Both London and Berlin continued to function as cities throughout their protracted bombing. Shops still opened, transport operated and hospitals continued to treat the wounded. In Gaza basic services have broken down. Bombing in urban areas will inevitably cause civilian deaths even where care is taken, but the information at hand regarding Gaza, suggests the high level of physical damage and casualties are not due to a series of unfortunate accidents.

People will inevitably say Israel is entitled to defend itself, an argument that has some merit, and point to the barbaric attacks of 7 October as justification for what has followed, but where does self-defence merge into collective punishment, an act which is itself a war crime? Few experts think that Hamas can be totally eliminated and the bombing is the best recruiting sergeant it can hope for. More likely a darker political agenda is at work. Prominent figures in Israel are openly suggesting depopulating Gaza, with the Jerusalem Post suggesting that the population be relocated to Northern Sinai ‘to provide the people of Gaza with hope and a peaceful future.’[13] This would of course open Gaza to Jewish ‘settlers’.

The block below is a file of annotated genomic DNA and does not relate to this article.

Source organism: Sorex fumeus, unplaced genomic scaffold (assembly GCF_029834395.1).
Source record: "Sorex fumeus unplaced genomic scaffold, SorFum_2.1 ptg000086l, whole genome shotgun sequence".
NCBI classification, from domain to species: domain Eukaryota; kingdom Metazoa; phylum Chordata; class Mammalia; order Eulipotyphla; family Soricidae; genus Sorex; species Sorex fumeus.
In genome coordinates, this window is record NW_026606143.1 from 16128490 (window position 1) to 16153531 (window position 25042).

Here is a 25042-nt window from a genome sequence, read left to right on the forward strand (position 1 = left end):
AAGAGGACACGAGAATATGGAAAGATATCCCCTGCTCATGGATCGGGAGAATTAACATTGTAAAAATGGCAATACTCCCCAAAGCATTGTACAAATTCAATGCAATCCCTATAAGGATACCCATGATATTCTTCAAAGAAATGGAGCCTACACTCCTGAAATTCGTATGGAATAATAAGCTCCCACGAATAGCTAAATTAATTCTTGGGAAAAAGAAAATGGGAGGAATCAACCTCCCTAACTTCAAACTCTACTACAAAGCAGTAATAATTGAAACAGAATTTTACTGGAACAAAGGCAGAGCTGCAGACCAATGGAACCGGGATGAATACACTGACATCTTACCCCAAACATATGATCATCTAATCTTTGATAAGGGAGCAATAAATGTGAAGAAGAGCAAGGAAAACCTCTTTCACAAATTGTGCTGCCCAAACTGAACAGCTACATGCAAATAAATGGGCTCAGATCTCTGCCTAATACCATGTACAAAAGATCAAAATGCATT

1. There were prolonged bombing campaigns in the Korean and Vietnam but there had a much a wider geographic spread
  5. ‘Sustained’ meaning two months or more
  6. Gardiner, J (2010) The Blitz, p.26
  7. Gardiner, J (2010) The Blitz, p.359
  10. Around half of British civilians killed in the Blitz were killed in London. Civil defence includes the availability of bomb shelter and anti-aircraft defences.
  11. Friedrich, J. (2006) The Fire, p.99 & Hastings, M. (1981) Bomber Command & Armageddon (205) p.363 & Ferguson, N (2007) The War of the World p.560
  12. Oxford Companion to the Second World War (1995) Dear, I.C.B. (ed) p.140 & 124